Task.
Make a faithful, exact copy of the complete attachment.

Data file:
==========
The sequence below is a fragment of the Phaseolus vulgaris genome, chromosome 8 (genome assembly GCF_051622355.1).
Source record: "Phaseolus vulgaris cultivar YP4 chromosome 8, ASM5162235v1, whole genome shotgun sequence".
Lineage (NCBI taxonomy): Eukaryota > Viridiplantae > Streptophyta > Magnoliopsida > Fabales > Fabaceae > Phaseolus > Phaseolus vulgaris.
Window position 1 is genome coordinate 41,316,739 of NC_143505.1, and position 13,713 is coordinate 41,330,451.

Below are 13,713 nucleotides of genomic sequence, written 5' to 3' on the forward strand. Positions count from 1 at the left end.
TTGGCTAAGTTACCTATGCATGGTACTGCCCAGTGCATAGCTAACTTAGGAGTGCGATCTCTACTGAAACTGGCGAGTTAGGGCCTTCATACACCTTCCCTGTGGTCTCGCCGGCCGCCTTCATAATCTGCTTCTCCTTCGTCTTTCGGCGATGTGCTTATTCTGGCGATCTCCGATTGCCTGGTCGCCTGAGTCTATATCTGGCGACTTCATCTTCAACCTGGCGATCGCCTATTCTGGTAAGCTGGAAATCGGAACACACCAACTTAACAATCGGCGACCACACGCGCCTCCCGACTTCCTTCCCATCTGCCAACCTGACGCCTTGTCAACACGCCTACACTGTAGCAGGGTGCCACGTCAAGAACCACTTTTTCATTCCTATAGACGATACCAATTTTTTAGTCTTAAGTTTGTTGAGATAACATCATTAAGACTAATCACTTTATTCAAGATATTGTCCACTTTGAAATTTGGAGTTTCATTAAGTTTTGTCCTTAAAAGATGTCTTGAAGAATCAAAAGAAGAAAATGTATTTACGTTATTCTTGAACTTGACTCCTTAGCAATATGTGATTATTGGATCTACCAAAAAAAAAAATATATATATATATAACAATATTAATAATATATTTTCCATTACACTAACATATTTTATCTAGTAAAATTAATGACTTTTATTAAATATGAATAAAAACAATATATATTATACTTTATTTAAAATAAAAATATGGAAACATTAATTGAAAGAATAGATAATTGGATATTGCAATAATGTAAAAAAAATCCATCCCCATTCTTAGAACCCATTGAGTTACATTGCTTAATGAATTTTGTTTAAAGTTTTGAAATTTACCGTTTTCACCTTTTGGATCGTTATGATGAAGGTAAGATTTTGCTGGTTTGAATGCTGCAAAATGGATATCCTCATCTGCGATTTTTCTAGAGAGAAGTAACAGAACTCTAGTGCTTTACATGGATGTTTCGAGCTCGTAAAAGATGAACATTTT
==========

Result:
The sequence below is a fragment of the Phaseolus vulgaris genome, chromosome 8 (genome assembly GCF_051622355.1).
Source record: "Phaseolus vulgaris cultivar YP4 chromosome 8, ASM5162235v1, whole genome shotgun sequence".
Lineage (NCBI taxonomy): Eukaryota > Viridiplantae > Streptophyta > Magnoliopsida > Fabales > Fabaceae > Phaseolus > Phaseolus vulgaris.
Window position 1 is genome coordinate 41,316,739 of NC_143505.1, and position 13,713 is coordinate 41,330,451.

Below are 13,713 nucleotides of genomic sequence, written 5' to 3' on the forward strand. Positions count from 1 at the left end.
TTGGCTAAGTTACCTATGCATGGTACTGCCCAGTGCATAGCTAACTTAGGAGTGCGATCTCTACTGAAACTGGCGAGTTAGGGCCTTCATACACCTTCCCTGTGGTCTCGCCGGCCGCCTTCATAATCTGCTTCTCCTTCGTCTTTCGGCGATGTGCTTATTCTGGCGATCTCCGATTGCCTGGTCGCCTGAGTCTATATCTGGCGACTTCATCTTCAACCTGGCGATCGCCTATTCTGGTAAGCTGGAAATCGGAACACACCAACTTAACAATCGGCGACCACACGCGCCTCCCGACTTCCTTCCCATCTGCCAACCTGACGCCTTGTCAACACGCCTACACTGTAGCAGGGTGCCACGTCAAGAACCACTTTTTCATTCCTATAGACGATACCAATTTTTTAGTCTTAAGTTTGTTGAGATAACATCATTAAGACTAATCACTTTATTCAAGATATTGTCCACTTTGAAATTTGGAGTTTCATTAAGTTTTGTCCTTAAAAGATGTCTTGAAGAATCAAAAGAAGAAAATGTATTTACGTTATTCTTGAACTTGACTCCTTAGCAATATGTGATTATTGGATCTACCAAAAAAAAAAATATATATATATATAACAATATTAATAATATATTTTCCATTACACTAACATATTTTATCTAGTAAAATTAATGACTTTTATTAAATATGAATAAAAACAATATATATTATACTTTATTTAAAATAAAAATATGGAAACATTAATTGAAAGAATAGATAATTGGATATTGCAATAATGTAAAAAAAATCCATCCCCATTCTTAGAACCCATTGAGTTACATTGCTTAATGAATTTTGTTTAAAGTTTTGAAATTTACCGTTTTCACCTTTTGGATCGTTATGATGAAGGTAAGATTTTGCTGGTTTGAATGCTGCAAAATGGATATCCTCATCTGCGATTTTTCTAGAGAGAAGTAACAGAACTCTAGTGCTTTACATGGATGTTTCGAGCTCGTAAAAGATGAACATTTT